The new minor release of GAP, version 4.9.2, is now available for download from the GAP website at https://www.gap-system.org/Releases/. It includes the new JupyterKernel package by Markus Pfeiffer which provides a so-called kernel for the Jupyter interactive document system. This package requires Jupyter to be installed on your system (see instructions here). It also requires GAP packages IO, ZeroMQInterface, json, and also two new packages by Markus Pfeiffer called crypting and uuid, all included into GAP 4.9.2 distribution. The JupyterKernel package is not yet usable on Windows.
The complete description of changes introduced in this release, with links to the documentation and to GitHub pull requests is available here. Please also see the release announcement in the GAP Forum.
For several days in June 2018, Mark Kambites (Manchester) visited James Mitchell in St Andrews, supported by the CoDiMa research visits programme. The visit allowed Mark Kambites and James Mitchell to discuss algorithms for performing computations in small overlap monoids. Efficient algorithms for various problems in this important class of finitely presented monoids were developed by Mark in a series of papers published between 2007 and 2011. The most basic of these (to solve the word problem) was implemented by Mark himself in the GAP SmallOverlap package in 2008. James and students have recently re-implemented this much more efficiently, and also begun to implement Mark’s other algorithms for more sophisticated tasks such as computing normal forms. However, they have encountered some problems with practical implementation of the algorithms in Mark’s papers. The visit allowed James to explain these issues, and Mark to clarify how some of the algorithms were supposed to function. In addition, the visit allowed Mark to attend the 28th NBSAN meeting, which provided a valuable opportunity for discussions with other experts in the field.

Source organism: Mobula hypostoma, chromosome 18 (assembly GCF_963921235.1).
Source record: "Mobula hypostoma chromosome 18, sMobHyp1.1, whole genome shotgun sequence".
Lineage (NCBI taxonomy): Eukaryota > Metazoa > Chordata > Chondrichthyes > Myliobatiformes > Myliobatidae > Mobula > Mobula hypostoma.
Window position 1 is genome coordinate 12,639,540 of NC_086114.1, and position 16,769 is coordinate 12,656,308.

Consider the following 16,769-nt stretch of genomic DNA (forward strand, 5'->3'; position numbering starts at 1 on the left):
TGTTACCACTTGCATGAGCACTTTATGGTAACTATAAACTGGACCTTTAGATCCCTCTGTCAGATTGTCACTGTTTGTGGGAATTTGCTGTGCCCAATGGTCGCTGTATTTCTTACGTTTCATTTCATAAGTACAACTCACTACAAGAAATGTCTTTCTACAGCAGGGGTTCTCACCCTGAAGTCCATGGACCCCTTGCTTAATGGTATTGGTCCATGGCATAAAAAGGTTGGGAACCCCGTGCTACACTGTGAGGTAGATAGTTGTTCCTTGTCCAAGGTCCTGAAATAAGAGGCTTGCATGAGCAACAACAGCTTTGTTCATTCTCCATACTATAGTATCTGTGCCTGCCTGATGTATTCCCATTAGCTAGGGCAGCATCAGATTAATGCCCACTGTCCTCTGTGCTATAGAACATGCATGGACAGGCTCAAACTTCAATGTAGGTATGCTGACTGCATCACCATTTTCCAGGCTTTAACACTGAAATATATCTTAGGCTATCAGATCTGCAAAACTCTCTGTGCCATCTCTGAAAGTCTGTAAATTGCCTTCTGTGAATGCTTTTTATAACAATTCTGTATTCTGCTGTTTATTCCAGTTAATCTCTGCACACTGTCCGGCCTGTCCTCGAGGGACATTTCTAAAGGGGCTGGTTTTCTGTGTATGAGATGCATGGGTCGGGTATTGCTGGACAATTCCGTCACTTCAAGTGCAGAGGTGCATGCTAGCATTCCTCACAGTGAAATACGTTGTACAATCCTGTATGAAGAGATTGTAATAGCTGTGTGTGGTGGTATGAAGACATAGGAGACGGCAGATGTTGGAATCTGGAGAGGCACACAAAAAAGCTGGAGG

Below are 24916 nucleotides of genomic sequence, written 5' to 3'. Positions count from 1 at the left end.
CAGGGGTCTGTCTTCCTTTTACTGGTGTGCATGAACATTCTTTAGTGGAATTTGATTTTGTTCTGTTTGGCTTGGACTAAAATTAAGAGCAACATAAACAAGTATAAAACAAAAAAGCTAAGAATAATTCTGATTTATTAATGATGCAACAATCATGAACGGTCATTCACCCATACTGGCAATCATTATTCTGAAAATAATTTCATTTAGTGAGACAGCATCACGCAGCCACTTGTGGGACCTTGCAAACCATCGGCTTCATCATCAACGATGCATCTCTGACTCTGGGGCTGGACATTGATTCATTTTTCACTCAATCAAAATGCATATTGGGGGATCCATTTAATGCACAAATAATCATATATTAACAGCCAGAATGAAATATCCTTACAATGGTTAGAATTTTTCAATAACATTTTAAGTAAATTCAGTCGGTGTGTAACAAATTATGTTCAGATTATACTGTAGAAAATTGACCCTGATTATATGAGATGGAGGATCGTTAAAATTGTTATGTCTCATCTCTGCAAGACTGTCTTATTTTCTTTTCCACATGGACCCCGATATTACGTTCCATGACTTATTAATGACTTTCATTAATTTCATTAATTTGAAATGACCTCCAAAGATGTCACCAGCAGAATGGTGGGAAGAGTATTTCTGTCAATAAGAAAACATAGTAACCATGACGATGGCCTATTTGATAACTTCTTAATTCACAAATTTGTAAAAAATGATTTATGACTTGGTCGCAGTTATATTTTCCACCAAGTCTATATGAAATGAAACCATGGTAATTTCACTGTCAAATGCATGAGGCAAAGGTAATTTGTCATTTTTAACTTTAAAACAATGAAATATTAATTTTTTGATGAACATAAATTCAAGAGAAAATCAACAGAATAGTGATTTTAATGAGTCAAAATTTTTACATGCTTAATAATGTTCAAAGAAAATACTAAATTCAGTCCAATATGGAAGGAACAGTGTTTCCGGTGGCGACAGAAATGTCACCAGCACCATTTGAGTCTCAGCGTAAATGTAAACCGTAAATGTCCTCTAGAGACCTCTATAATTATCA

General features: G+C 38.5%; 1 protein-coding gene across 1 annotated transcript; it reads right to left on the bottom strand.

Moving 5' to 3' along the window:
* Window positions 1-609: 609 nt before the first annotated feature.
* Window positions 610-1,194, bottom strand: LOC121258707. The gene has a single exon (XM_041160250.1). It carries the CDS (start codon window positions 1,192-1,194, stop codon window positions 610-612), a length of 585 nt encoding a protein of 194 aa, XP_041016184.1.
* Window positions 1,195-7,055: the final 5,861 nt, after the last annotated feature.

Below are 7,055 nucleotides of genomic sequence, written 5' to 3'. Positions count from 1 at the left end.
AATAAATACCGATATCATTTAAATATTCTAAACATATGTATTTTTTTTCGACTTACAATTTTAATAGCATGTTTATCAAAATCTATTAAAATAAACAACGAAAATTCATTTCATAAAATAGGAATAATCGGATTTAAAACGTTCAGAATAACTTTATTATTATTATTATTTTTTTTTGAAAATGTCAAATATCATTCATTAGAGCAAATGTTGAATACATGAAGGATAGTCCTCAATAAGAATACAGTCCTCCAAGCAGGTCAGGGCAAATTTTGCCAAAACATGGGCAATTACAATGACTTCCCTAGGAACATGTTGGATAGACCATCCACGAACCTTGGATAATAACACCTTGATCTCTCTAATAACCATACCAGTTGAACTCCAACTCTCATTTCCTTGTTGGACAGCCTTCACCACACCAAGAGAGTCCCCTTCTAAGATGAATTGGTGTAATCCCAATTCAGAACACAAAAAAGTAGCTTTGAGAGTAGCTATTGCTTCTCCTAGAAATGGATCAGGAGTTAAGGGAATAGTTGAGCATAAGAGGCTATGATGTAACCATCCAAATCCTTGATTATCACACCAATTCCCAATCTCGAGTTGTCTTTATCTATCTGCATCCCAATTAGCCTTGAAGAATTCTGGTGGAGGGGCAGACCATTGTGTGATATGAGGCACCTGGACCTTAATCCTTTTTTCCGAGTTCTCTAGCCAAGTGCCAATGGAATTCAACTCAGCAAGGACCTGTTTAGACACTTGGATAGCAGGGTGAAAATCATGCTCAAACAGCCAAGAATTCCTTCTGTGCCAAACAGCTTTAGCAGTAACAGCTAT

Madeleine Whybrow reports:
With the support of CoDiMa, I attended the conference “Symmetry vs Regularity: The first 50 years since Weisfeiler-Leman stabilization” in Pilsen, Czech Republic. It was a very impressive event and nearly all of the major contributors to the field of algebraic graph theory over the past 50 years were present. There were some great talks presenting both the history of the area and also the new directions of research.
There was a strong computational theme throughout the conference and there were many stimulating talks and conversations on this topic. I gave a talk in which I presented my work with Markus Pfeiffer developing an algorithm in GAP to construct Majorana representations. This was well received and many people were very interested in our work, particularly in the methods that we use. Overall, it was an interesting and enjoyable week and I had the chance to meet lots of people and have lots of useful discussions.
The 20th Postrgaduate Group Theory Conference (PGTC) takes place in St Andrews on 17th-19th July 2018 (Tuesday-Thursday). We organise a satellite hands-on tutorial on the computational algebra system GAP for PGTC participants on Monday July 16th and Friday July 20th. See the tutorial page for further details.